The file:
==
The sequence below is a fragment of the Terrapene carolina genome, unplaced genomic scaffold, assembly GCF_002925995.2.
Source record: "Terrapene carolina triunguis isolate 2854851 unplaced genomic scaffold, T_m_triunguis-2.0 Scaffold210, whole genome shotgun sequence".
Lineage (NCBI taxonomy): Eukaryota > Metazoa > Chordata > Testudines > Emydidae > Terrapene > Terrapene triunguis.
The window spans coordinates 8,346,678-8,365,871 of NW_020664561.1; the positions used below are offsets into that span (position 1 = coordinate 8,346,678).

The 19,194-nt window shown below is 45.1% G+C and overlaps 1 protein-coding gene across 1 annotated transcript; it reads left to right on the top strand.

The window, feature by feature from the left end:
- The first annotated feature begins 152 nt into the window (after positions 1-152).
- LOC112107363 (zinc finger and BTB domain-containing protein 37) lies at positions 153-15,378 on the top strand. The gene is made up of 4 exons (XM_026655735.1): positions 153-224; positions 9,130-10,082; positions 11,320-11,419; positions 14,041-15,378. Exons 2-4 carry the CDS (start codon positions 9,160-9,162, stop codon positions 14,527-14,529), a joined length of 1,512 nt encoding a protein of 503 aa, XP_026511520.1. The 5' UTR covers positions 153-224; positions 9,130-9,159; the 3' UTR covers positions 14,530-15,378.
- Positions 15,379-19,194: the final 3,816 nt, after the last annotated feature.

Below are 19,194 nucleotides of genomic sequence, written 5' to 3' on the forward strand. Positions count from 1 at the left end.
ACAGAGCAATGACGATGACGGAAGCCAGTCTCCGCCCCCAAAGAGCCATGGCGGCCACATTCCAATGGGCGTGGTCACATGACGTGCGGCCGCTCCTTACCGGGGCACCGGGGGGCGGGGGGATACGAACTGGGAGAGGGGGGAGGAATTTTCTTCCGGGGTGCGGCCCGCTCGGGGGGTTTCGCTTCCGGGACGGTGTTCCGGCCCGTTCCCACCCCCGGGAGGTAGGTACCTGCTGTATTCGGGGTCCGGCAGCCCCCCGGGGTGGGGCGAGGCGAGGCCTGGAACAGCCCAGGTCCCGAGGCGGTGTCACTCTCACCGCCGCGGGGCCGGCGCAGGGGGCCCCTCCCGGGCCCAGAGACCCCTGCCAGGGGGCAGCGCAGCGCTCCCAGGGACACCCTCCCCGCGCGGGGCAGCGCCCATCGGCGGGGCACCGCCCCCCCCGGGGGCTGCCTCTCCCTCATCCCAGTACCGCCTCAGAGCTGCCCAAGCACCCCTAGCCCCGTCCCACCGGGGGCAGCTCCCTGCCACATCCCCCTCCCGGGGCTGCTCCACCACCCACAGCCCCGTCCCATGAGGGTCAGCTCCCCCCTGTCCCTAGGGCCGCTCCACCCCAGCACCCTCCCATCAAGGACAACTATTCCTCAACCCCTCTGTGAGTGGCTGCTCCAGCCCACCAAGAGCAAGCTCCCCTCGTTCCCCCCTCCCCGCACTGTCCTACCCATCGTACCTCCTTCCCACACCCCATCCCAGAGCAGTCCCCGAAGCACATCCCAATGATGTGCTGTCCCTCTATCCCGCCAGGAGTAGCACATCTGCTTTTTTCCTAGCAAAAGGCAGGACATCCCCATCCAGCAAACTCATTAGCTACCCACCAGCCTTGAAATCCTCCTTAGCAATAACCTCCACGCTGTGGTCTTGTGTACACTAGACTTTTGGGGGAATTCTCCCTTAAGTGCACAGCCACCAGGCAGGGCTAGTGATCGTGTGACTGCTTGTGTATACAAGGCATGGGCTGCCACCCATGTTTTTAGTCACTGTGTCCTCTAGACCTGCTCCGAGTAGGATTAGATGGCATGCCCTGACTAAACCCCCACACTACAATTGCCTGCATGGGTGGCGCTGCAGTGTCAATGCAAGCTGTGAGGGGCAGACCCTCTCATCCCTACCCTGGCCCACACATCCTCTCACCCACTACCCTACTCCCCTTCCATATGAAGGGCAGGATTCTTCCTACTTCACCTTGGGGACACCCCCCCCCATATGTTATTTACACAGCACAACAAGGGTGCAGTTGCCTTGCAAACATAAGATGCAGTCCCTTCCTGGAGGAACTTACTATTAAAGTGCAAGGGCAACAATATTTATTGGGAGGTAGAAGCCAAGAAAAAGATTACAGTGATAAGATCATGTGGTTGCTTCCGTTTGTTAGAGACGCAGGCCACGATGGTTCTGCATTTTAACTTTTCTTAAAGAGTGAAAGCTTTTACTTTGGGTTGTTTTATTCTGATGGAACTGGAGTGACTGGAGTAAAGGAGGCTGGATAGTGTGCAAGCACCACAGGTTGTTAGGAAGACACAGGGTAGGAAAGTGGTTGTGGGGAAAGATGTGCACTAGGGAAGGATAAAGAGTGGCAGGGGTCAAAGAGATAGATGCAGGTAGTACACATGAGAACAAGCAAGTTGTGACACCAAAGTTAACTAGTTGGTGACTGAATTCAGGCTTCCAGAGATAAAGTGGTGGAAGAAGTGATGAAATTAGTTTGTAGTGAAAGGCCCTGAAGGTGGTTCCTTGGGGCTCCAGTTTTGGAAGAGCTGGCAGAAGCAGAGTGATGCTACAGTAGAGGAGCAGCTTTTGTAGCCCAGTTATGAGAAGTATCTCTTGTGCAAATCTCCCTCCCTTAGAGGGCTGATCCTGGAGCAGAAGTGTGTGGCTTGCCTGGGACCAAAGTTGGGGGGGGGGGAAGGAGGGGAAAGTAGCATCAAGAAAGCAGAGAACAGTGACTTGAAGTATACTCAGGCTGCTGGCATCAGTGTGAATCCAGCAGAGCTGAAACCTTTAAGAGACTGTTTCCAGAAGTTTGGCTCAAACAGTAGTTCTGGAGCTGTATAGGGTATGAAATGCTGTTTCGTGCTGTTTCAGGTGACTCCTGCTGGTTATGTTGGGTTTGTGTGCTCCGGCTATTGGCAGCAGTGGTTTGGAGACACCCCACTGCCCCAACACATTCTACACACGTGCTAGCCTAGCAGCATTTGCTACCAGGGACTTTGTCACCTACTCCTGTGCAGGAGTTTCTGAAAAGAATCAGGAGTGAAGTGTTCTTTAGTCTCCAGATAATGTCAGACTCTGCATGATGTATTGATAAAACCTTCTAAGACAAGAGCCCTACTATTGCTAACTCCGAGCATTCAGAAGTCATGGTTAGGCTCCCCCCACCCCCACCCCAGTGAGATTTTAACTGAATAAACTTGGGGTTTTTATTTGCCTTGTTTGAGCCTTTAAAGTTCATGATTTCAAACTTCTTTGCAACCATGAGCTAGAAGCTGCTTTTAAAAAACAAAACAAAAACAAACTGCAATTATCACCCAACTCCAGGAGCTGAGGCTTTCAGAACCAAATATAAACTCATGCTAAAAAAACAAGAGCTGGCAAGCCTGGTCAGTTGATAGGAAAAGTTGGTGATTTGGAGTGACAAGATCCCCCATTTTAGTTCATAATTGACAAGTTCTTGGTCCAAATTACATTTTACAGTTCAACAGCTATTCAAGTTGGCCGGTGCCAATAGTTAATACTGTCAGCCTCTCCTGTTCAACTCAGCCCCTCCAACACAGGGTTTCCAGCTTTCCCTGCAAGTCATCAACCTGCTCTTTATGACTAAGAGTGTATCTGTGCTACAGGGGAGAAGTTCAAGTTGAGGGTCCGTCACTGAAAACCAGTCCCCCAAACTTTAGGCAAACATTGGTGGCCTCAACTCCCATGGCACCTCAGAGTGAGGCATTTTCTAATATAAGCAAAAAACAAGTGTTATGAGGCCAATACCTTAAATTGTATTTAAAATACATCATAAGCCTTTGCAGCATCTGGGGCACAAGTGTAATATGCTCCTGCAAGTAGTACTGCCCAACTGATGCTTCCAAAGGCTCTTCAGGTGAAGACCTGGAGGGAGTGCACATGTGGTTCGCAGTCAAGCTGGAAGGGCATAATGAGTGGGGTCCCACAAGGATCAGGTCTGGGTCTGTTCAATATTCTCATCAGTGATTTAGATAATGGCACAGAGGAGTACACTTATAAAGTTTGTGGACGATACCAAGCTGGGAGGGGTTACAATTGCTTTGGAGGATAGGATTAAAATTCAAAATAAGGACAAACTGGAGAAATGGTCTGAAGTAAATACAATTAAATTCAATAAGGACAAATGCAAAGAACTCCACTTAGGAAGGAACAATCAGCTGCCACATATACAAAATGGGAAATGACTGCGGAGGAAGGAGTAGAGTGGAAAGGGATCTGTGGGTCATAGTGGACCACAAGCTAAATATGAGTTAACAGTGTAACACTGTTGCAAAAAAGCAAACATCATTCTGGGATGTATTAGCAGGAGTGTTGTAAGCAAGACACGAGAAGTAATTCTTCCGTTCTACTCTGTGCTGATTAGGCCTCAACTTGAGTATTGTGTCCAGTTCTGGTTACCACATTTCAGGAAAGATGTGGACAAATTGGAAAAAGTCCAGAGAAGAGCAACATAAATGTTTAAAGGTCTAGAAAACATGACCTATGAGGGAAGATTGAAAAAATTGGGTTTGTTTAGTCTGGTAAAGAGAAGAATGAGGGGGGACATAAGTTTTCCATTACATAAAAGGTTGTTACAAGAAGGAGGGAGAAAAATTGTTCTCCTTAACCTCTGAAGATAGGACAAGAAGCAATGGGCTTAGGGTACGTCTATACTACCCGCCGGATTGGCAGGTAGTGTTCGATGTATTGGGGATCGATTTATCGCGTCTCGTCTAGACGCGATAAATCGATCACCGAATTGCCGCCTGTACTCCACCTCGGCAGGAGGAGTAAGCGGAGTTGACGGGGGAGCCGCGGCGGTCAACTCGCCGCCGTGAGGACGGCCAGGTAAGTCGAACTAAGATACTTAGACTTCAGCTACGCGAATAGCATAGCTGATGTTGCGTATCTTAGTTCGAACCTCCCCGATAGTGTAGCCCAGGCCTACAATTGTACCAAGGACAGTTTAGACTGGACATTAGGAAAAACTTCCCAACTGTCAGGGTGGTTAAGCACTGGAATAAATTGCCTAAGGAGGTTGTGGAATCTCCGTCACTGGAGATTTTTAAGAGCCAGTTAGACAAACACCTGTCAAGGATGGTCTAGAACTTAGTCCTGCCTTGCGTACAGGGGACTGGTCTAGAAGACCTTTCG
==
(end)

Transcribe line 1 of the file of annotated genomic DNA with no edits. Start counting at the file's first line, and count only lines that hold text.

The sequence below is a fragment of the Terrapene carolina genome, unplaced genomic scaffold, assembly GCF_002925995.2.